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Clin Ther. 2010 Dec;32(14):2478-93. doi: 10.1016/j.clinthera.2011.01.011.

Modeling the cost-effectiveness of prothrombin complex concentrate compared with fresh frozen plasma in emergency warfarin reversal in the United kingdom.

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1
Catalyst Health Economics Consultants, Northwood, Middlesex, United Kingdom. julian.guest@catalyst-health.co.uk

Abstract

BACKGROUND:

Warfarin is the most commonly used oral anticoagulant in the United Kingdom. Indications for its long-term use include recurrent venous thrombosis, prosthetic heart valves, stroke prevention in atrial fibrillation, valvular heart disease, and prosthetic heart valve replacement.

OBJECTIVE:

The aim of this study was to estimate the cost-effectiveness of using prothrombin complex concentrate (PCC) compared with fresh frozen plasma (FFP) for emergency warfarin reversal in patients with a life-threatening intracranial, gastrointestinal, or retroperitoneal hemorrhage.

METHODS:

Mortality estimates associated with managing an intracranial, gastrointestinal, or retroperitoneal hemorrhage were obtained from published studies after a systematic literature search. Estimates of health care resource use pertaining to managing warfarin-treated patients after a life-threatening hemorrhage were provided by 11 consultant physicians with experience in warfarin reversal. These published clinical outcomes and clinician-derived health care resource use estimates were used to construct a decision model depicting the treatment patterns and associated resource use attributable to current management of a hypothetical cohort of adults undergoing emergency warfarin reversal as a result of an intracranial, gastrointestinal, or retroperitoneal hemorrhage in the United Kingdom. The model only considered direct health care costs borne by the secondary care sector of the National Health Service, and not those borne in the community (with the exception of the cost of stroke rehabilitation) and estimated the cost effectiveness of using PCC compared with FFP to reverse the anticoagulant effects of warfarin, from the perspective of the National Health Service, at 2007-2008 prices.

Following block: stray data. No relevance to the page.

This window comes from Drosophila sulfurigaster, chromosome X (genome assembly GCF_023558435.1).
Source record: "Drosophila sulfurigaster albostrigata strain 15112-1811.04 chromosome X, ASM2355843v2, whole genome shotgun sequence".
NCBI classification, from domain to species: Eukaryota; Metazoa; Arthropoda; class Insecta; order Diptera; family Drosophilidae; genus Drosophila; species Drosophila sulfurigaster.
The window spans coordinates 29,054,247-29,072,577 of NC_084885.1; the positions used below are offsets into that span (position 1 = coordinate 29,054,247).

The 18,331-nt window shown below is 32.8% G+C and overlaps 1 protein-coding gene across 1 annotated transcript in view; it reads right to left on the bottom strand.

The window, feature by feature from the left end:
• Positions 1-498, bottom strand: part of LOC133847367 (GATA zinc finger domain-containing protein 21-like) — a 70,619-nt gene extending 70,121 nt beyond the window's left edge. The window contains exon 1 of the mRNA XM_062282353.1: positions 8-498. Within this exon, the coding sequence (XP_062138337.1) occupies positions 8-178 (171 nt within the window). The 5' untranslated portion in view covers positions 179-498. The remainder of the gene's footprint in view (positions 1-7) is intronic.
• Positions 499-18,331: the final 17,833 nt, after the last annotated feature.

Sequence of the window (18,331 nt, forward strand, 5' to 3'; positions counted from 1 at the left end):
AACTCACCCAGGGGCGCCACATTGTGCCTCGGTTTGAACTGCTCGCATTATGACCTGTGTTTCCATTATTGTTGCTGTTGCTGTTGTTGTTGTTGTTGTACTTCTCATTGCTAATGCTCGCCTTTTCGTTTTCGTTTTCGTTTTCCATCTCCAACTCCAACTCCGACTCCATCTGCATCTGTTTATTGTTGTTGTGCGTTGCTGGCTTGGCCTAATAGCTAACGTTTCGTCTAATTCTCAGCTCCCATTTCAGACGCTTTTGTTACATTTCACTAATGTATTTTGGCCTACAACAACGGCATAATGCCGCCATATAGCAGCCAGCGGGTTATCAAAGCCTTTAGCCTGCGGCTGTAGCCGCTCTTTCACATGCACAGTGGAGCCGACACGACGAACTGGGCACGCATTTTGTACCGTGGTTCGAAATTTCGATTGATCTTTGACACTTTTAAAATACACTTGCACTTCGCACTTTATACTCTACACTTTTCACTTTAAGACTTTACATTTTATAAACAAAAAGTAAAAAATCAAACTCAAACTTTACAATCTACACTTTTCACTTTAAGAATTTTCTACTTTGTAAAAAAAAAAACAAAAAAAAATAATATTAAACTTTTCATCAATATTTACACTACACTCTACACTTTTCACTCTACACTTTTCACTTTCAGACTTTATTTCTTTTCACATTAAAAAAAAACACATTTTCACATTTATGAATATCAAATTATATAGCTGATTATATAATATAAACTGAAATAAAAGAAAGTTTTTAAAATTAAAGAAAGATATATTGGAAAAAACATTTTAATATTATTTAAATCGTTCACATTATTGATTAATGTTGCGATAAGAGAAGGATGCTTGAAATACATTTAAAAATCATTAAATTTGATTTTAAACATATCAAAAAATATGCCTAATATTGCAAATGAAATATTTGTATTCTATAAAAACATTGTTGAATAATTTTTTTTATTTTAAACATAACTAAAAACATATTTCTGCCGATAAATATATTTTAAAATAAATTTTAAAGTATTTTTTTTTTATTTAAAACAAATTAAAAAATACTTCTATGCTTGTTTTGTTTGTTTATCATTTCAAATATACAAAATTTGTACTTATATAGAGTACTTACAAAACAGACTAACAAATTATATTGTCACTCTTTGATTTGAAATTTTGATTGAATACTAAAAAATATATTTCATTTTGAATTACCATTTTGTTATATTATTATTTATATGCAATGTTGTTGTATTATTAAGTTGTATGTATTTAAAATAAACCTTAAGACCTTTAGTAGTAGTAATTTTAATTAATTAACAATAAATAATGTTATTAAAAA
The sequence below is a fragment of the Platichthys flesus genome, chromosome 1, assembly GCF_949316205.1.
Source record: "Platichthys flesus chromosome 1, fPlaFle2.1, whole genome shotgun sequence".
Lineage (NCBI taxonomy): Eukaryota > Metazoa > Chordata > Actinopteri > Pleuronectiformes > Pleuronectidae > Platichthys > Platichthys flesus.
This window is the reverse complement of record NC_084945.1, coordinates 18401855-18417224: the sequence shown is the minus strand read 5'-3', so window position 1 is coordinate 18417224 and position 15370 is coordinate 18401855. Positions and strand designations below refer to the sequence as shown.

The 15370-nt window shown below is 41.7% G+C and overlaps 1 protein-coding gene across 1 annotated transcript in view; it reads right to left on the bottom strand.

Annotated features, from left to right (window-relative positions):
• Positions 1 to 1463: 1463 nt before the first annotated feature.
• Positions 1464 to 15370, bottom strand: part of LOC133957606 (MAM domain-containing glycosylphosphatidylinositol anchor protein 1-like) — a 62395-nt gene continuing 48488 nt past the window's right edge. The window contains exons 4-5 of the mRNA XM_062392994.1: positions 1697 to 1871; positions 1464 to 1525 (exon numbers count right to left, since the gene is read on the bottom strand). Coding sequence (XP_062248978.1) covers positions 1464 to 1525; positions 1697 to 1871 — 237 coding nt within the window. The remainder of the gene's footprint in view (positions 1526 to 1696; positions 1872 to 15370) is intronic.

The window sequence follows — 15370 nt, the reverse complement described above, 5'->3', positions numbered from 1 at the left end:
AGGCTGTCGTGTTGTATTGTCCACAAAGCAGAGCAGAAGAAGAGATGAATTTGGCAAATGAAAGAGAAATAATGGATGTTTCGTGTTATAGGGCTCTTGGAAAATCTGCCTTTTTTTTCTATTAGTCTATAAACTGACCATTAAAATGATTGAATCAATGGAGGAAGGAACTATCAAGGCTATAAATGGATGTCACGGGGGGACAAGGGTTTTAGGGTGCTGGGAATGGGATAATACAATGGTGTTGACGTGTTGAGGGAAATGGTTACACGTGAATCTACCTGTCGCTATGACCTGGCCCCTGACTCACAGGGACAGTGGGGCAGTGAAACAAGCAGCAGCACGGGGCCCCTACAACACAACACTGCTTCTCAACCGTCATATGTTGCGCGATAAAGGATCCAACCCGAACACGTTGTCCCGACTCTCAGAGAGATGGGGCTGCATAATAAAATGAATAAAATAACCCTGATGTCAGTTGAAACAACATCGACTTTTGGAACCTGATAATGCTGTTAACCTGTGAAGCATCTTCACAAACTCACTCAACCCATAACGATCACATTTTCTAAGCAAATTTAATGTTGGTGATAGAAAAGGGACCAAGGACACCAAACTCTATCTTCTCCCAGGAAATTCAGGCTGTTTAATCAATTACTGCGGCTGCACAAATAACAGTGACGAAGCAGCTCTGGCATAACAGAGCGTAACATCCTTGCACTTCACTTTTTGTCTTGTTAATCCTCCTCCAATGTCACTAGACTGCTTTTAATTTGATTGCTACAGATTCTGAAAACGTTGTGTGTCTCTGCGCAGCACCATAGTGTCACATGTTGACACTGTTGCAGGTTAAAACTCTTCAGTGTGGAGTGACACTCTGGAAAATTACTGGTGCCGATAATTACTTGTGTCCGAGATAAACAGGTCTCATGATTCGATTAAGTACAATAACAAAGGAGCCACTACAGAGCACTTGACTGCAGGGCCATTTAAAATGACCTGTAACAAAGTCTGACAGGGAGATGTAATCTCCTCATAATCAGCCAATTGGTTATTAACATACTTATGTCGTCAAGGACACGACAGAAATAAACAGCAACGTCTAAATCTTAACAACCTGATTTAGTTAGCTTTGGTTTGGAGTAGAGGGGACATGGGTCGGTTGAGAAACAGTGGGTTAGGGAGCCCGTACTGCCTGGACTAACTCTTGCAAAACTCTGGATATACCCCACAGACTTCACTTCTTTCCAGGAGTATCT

RESULTS:

The cost of warfarin reversal was estimated to be ≤ 15% of the total cost of managing a patient after a life-threatening intracranial, gastrointestinal, or retroperitoneal hemorrhage. The cost per life-year gained with PCC was estimated to range from £1000 to £2000, depending on hemorrhage type (ie, intracranial, gastrointestinal, or retroperitoneal). The cost per quality-adjusted life-year gained with PCC was estimated at £3000 or less depending on hemorrhage type.

CONCLUSION:

PCC appeared to be a more cost-effective treatment than FFP for the emergency reversal of warfarin, from the perspective of the UK National Health Service, in this model analysis.

PMID:
21353116
DOI:
10.1016/j.clinthera.2011.01.011
[Indexed for MEDLINE]
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